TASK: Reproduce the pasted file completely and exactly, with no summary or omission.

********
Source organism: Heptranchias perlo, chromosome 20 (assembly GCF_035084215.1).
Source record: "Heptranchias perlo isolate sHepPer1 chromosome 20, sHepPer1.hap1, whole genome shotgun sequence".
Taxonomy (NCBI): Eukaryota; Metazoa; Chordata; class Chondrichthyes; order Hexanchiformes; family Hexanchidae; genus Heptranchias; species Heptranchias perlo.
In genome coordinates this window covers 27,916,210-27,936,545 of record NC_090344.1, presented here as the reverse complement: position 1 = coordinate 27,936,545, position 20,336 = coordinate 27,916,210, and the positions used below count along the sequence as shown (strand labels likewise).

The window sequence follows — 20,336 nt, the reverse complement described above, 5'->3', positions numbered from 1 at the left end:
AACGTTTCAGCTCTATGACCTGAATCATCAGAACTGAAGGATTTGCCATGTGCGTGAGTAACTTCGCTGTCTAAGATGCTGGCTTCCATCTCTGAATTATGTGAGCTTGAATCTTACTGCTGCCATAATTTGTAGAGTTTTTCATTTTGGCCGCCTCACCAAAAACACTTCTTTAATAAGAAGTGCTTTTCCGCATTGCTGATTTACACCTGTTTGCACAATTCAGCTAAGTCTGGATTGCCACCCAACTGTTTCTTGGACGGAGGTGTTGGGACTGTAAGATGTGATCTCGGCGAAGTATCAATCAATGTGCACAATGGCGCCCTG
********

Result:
Source organism: Heptranchias perlo, chromosome 20 (assembly GCF_035084215.1).
Source record: "Heptranchias perlo isolate sHepPer1 chromosome 20, sHepPer1.hap1, whole genome shotgun sequence".
Taxonomy (NCBI): Eukaryota; Metazoa; Chordata; class Chondrichthyes; order Hexanchiformes; family Hexanchidae; genus Heptranchias; species Heptranchias perlo.
In genome coordinates this window covers 27,916,210-27,936,545 of record NC_090344.1, presented here as the reverse complement: position 1 = coordinate 27,936,545, position 20,336 = coordinate 27,916,210, and the positions used below count along the sequence as shown (strand labels likewise).

The window sequence follows — 20,336 nt, the reverse complement described above, 5'->3', positions numbered from 1 at the left end:
AACGTTTCAGCTCTATGACCTGAATCATCAGAACTGAAGGATTTGCCATGTGCGTGAGTAACTTCGCTGTCTAAGATGCTGGCTTCCATCTCTGAATTATGTGAGCTTGAATCTTACTGCTGCCATAATTTGTAGAGTTTTTCATTTTGGCCGCCTCACCAAAAACACTTCTTTAATAAGAAGTGCTTTTCCGCATTGCTGATTTACACCTGTTTGCACAATTCAGCTAAGTCTGGATTGCCACCCAACTGTTTCTTGGACGGAGGTGTTGGGACTGTAAGATGTGATCTCGGCGAAGTATCAATCAATGTGCACAATGGCGCCCTG